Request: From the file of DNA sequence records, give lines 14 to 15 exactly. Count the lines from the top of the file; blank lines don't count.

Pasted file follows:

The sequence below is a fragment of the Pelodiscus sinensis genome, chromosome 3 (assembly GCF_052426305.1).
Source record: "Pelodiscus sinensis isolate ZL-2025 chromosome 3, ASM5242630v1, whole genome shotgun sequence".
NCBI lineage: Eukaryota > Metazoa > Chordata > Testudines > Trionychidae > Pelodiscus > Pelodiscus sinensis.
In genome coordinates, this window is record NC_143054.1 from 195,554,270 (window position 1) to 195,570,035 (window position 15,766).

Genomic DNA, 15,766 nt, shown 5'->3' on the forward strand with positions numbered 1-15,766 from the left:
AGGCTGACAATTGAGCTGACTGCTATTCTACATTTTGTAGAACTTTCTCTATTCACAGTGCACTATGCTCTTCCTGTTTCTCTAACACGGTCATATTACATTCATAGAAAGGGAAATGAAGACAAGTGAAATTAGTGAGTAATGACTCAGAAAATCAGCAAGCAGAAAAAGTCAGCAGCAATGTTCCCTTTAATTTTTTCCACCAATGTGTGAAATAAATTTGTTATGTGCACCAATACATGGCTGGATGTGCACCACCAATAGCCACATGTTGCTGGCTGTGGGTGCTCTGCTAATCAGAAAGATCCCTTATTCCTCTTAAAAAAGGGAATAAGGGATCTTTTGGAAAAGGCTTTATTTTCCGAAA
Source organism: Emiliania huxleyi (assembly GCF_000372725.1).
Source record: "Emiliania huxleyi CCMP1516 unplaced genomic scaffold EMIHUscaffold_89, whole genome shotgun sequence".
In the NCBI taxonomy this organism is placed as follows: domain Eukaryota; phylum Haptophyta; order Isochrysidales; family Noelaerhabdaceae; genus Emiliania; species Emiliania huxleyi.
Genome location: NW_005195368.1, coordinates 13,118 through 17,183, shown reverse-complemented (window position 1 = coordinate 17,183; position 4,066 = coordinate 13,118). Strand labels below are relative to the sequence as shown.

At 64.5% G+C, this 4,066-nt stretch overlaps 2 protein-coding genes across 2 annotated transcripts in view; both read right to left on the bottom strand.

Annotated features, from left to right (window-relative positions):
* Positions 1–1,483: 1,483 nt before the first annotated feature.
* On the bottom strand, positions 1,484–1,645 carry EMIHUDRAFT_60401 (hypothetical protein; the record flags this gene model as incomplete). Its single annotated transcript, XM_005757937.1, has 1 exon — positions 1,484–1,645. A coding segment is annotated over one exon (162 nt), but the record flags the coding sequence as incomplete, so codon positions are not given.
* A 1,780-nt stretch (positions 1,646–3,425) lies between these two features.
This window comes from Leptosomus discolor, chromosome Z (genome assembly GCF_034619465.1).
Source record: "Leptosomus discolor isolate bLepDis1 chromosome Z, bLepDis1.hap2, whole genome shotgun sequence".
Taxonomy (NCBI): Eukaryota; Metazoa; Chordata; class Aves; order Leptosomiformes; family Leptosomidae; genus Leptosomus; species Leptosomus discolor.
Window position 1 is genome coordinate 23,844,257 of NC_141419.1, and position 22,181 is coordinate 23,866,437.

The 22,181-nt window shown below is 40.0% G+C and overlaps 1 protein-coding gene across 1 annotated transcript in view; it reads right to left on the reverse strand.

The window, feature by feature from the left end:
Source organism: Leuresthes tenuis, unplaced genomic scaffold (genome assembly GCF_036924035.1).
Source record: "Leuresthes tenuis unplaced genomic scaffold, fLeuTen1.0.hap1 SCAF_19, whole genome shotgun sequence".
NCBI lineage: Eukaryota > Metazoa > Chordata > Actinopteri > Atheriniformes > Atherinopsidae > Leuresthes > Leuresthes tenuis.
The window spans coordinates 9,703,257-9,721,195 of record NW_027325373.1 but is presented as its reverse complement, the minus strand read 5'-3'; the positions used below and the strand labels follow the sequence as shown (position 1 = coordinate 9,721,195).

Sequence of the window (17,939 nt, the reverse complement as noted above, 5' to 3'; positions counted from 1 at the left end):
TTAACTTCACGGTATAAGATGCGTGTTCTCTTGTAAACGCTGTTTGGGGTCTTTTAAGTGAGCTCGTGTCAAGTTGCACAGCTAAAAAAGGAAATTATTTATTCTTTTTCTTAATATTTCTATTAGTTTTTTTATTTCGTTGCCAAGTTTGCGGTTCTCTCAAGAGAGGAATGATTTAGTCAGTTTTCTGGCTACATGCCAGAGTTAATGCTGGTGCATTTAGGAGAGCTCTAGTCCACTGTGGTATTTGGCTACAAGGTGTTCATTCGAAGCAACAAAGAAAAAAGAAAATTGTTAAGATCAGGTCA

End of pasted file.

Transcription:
* On the bottom strand, positions 1,484–1,645 carry EMIHUDRAFT_60401 (hypothetical protein; the record flags this gene model as incomplete). Its single annotated transcript, XM_005757937.1, has 1 exon — positions 1,484–1,645. A coding segment is annotated over one exon (162 nt), but the record flags the coding sequence as incomplete, so codon positions are not given.
* A 1,780-nt stretch (positions 1,646–3,425) lies between these two features.